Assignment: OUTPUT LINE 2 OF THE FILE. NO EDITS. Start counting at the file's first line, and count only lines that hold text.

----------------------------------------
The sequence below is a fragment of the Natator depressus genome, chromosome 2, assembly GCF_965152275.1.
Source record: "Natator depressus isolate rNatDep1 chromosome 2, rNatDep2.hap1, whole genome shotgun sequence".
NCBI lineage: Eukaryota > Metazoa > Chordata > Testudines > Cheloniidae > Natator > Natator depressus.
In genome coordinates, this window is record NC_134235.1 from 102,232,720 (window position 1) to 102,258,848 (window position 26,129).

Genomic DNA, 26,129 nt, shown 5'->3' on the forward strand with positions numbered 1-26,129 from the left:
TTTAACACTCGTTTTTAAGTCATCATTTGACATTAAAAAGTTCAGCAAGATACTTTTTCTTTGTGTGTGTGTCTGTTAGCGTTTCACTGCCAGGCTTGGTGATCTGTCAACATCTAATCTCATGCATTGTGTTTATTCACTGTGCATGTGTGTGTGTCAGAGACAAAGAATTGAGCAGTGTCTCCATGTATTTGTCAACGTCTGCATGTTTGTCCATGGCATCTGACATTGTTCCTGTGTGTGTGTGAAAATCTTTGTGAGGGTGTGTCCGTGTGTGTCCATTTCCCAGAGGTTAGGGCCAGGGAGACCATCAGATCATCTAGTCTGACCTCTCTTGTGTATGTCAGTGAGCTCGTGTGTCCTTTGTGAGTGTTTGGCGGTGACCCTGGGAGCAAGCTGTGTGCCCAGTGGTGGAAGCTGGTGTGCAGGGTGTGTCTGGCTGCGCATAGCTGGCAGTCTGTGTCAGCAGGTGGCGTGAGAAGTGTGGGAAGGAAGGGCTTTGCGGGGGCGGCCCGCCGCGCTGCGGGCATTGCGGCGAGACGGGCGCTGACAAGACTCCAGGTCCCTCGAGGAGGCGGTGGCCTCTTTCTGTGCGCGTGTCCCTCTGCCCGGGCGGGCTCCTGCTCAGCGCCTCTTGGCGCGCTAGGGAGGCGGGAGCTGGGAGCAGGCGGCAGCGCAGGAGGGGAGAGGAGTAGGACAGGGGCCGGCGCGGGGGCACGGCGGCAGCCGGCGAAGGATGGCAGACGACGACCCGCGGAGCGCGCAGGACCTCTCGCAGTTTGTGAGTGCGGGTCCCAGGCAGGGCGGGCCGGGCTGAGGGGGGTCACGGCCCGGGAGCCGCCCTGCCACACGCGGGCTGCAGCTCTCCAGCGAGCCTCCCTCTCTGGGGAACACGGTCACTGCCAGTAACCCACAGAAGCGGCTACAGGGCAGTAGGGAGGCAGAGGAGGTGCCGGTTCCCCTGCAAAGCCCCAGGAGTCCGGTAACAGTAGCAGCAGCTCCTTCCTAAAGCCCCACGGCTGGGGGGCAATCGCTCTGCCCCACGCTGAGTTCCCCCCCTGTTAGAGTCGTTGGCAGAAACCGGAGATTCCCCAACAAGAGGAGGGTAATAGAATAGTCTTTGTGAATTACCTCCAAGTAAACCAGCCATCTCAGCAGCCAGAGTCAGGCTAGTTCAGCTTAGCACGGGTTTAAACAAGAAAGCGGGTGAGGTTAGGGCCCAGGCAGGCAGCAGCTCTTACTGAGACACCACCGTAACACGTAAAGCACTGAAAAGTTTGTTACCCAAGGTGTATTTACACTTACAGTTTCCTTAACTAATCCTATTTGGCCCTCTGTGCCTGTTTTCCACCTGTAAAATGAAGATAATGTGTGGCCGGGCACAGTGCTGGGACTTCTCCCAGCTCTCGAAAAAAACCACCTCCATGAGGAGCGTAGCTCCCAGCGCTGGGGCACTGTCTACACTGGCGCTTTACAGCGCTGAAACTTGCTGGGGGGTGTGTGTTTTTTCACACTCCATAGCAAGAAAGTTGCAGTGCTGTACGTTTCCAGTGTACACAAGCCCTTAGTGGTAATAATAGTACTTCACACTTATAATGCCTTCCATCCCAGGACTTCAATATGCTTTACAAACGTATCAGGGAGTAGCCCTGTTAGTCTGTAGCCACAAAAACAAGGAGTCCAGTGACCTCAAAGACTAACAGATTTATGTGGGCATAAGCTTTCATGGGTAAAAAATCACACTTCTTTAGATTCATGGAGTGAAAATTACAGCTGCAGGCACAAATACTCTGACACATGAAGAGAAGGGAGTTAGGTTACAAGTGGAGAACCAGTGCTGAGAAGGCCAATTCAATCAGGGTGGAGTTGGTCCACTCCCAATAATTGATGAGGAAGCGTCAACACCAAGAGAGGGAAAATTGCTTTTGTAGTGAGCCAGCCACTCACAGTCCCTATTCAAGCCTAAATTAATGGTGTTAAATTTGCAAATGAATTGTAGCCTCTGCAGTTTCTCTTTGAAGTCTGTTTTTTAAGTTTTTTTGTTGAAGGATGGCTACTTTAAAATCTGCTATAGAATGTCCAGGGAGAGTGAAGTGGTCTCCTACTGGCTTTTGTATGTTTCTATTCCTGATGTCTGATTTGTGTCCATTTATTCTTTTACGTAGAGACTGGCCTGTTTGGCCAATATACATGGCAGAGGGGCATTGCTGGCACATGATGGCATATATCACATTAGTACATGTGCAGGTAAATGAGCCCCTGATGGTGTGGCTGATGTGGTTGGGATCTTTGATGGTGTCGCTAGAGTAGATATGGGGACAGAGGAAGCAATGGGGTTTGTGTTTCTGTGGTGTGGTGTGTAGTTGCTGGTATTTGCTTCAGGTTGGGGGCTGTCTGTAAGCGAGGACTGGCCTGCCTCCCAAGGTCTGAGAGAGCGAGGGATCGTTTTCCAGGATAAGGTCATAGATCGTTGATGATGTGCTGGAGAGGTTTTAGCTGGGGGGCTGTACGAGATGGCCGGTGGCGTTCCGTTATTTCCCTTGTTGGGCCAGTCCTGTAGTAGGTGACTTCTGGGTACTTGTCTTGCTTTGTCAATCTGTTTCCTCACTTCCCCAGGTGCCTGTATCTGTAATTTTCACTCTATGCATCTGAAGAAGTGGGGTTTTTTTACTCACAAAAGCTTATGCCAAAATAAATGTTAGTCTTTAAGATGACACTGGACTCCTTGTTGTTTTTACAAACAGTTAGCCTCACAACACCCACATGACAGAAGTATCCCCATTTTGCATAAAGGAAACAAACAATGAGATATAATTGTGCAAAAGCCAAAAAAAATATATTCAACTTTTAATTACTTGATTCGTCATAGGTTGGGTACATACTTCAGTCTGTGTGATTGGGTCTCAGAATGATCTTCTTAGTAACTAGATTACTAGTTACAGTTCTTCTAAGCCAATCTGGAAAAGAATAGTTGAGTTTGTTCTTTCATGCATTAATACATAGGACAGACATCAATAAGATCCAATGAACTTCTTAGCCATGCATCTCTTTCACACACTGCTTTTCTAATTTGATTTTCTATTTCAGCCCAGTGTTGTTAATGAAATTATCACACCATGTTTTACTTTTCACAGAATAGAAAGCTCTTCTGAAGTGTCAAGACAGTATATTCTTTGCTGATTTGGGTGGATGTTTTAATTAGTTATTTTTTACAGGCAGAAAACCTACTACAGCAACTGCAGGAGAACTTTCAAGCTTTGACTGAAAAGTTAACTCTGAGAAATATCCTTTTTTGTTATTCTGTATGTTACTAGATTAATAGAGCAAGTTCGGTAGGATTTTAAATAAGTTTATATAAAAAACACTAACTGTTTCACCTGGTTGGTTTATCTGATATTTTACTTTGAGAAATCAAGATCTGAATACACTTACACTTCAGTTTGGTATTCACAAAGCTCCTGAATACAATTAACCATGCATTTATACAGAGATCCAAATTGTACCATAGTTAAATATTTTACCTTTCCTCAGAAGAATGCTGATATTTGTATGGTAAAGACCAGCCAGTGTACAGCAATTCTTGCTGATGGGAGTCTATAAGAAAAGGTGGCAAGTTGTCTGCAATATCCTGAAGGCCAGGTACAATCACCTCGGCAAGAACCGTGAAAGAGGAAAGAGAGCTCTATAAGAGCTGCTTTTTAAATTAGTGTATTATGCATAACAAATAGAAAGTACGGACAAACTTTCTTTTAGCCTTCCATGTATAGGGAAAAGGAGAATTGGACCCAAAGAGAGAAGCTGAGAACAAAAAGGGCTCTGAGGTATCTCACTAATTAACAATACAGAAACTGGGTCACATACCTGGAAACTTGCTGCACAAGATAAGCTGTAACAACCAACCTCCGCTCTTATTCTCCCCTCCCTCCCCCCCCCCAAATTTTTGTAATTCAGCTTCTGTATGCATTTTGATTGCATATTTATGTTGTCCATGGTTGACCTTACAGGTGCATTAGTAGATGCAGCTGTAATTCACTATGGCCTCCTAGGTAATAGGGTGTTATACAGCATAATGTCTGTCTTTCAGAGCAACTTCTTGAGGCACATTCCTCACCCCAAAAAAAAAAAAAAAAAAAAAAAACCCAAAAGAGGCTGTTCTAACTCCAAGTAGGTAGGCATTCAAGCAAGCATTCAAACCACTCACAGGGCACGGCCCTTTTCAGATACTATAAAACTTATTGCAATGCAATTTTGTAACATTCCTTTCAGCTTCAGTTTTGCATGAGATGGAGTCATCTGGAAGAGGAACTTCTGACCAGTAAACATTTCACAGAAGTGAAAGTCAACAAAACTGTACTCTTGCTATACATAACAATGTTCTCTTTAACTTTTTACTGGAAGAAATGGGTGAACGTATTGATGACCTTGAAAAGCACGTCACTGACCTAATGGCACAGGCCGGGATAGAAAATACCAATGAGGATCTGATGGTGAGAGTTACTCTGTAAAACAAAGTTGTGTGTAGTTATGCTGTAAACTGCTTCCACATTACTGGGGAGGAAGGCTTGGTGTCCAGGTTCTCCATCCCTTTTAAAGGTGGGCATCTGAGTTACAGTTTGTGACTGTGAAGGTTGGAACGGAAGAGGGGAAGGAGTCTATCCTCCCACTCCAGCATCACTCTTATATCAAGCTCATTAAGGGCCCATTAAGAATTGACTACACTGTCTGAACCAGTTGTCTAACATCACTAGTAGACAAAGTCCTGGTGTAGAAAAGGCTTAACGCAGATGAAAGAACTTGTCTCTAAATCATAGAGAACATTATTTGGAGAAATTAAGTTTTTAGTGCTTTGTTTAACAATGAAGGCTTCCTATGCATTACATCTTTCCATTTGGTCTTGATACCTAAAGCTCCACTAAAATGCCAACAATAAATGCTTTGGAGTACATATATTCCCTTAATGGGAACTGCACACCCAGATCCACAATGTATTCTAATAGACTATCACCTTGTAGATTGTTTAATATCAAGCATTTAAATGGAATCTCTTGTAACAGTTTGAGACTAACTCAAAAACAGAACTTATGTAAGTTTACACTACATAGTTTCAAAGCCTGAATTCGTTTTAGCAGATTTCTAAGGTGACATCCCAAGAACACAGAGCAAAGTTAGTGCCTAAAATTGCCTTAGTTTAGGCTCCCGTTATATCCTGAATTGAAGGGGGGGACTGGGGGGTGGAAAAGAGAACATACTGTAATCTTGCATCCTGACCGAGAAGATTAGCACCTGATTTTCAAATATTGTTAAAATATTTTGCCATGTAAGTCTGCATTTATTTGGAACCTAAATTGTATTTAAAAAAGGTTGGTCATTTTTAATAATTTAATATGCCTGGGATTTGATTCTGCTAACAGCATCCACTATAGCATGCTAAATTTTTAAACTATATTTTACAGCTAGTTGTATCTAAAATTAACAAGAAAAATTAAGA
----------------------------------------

Source record: "Natator depressus isolate rNatDep1 chromosome 2, rNatDep2.hap1, whole genome shotgun sequence".